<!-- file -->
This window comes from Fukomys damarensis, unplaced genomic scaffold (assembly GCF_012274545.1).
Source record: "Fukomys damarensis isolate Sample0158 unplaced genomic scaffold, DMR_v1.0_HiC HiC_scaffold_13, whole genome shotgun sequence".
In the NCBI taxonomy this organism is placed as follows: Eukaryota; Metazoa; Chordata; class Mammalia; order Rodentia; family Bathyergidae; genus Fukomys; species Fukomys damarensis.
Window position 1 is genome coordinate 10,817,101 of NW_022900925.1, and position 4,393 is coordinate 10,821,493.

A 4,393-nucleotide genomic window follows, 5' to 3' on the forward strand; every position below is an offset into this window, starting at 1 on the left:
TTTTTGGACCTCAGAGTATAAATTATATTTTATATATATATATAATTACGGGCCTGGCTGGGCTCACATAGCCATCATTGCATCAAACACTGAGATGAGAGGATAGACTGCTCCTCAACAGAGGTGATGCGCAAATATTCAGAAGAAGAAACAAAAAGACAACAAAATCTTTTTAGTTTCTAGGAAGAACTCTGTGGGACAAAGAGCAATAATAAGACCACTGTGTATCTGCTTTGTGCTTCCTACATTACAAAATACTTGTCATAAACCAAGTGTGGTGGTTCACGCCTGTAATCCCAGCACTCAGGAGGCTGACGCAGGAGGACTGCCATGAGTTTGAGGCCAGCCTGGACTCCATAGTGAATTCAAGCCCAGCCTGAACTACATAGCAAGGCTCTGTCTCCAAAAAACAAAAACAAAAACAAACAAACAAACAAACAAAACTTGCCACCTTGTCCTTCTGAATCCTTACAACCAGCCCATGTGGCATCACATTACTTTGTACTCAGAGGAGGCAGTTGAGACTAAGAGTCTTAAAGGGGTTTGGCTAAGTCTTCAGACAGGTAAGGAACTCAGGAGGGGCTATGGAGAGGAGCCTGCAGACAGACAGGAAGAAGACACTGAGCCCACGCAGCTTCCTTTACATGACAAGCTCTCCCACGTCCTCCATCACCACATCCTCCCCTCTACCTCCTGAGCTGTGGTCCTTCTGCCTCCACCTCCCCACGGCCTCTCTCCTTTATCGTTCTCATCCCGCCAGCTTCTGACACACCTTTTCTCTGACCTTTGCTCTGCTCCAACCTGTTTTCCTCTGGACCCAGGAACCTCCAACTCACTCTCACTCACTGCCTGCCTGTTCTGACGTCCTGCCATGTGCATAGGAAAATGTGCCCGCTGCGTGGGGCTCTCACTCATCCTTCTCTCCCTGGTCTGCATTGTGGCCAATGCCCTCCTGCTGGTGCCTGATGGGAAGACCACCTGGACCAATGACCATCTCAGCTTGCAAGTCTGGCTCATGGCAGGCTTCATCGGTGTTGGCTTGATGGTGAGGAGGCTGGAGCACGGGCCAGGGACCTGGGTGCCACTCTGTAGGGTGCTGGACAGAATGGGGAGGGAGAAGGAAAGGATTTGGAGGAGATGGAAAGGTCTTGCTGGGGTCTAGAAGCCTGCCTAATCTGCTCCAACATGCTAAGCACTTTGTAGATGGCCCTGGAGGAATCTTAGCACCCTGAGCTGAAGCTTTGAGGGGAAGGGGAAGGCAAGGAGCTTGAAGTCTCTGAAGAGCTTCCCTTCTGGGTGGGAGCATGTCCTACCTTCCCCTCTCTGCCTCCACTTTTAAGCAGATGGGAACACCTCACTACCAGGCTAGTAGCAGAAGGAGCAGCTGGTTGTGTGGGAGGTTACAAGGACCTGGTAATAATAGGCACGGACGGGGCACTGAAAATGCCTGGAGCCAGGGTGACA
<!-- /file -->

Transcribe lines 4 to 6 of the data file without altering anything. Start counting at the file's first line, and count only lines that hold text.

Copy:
Window position 1 is genome coordinate 10,817,101 of NW_022900925.1, and position 4,393 is coordinate 10,821,493.

A 4,393-nucleotide genomic window follows, 5' to 3' on the forward strand; every position below is an offset into this window, starting at 1 on the left:
TTTTTGGACCTCAGAGTATAAATTATATTTTATATATATATATAATTACGGGCCTGGCTGGGCTCACATAGCCATCATTGCATCAAACACTGAGATGAGAGGATAGACTGCTCCTCAACAGAGGTGATGCGCAAATATTCAGAAGAAGAAACAAAAAGACAACAAAATCTTTTTAGTTTCTAGGAAGAACTCTGTGGGACAAAGAGCAATAATAAGACCACTGTGTATCTGCTTTGTGCTTCCTACATTACAAAATACTTGTCATAAACCAAGTGTGGTGGTTCACGCCTGTAATCCCAGCACTCAGGAGGCTGACGCAGGAGGACTGCCATGAGTTTGAGGCCAGCCTGGACTCCATAGTGAATTCAAGCCCAGCCTGAACTACATAGCAAGGCTCTGTCTCCAAAAAACAAAAACAAAAACAAACAAACAAACAAACAAAACTTGCCACCTTGTCCTTCTGAATCCTTACAACCAGCCCATGTGGCATCACATTACTTTGTACTCAGAGGAGGCAGTTGAGACTAAGAGTCTTAAAGGGGTTTGGCTAAGTCTTCAGACAGGTAAGGAACTCAGGAGGGGCTATGGAGAGGAGCCTGCAGACAGACAGGAAGAAGACACTGAGCCCACGCAGCTTCCTTTACATGACAAGCTCTCCCACGTCCTCCATCACCACATCCTCCCCTCTACCTCCTGAGCTGTGGTCCTTCTGCCTCCACCTCCCCACGGCCTCTCTCCTTTATCGTTCTCATCCCGCCAGCTTCTGACACACCTTTTCTCTGACCTTTGCTCTGCTCCAACCTGTTTTCCTCTGGACCCAGGAACCTCCAACTCACTCTCACTCACTGCCTGCCTGTTCTGACGTCCTGCCATGTGCATAGGAAAATGTGCCCGCTGCGTGGGGCTCTCACTCATCCTTCTCTCCCTGGTCTGCATTGTGGCCAATGCCCTCCTGCTGGTGCCTGATGGGAAGACCACCTGGACCAATGACCATCTCAGCTTGCAAGTCTGGCTCATGGCAGGCTTCATCGGTGTTGGCTTGATGGTGAGGAGGCTGGAGCACGGGCCAGGGACCTGGGTGCCACTCTGTAGGGTGCTGGACAGAATGGGGAGGGAGAAGGAAAGGATTTGGAGGAGATGGAAAGGTCTTGCTGGGGTCTAGAAGCCTGCCTAATCTGCTCCAACATGCTAAGCACTTTGTAGATGGCCCTGGAGGAATCTTAGCACCCTGAGCTGAAGCTTTGAGGGGAAGGGGAAGGCAAGGAGCTTGAAGTCTCTGAAGAGCTTCCCTTCTGGGTGGGAGCATGTCCTACCTTCCCCTCTCTGCCTCCACTTTTAAGCAGATGGGAACACCTCACTACCAGGCTAGTAGCAGAAGGAGCAGCTGGTTGTGTGGGAGGTTACAAGGACCTGGTAATAATAGGCACGGACGGGGCACTGAAAATGCCTGGAGCCAGGGTGACA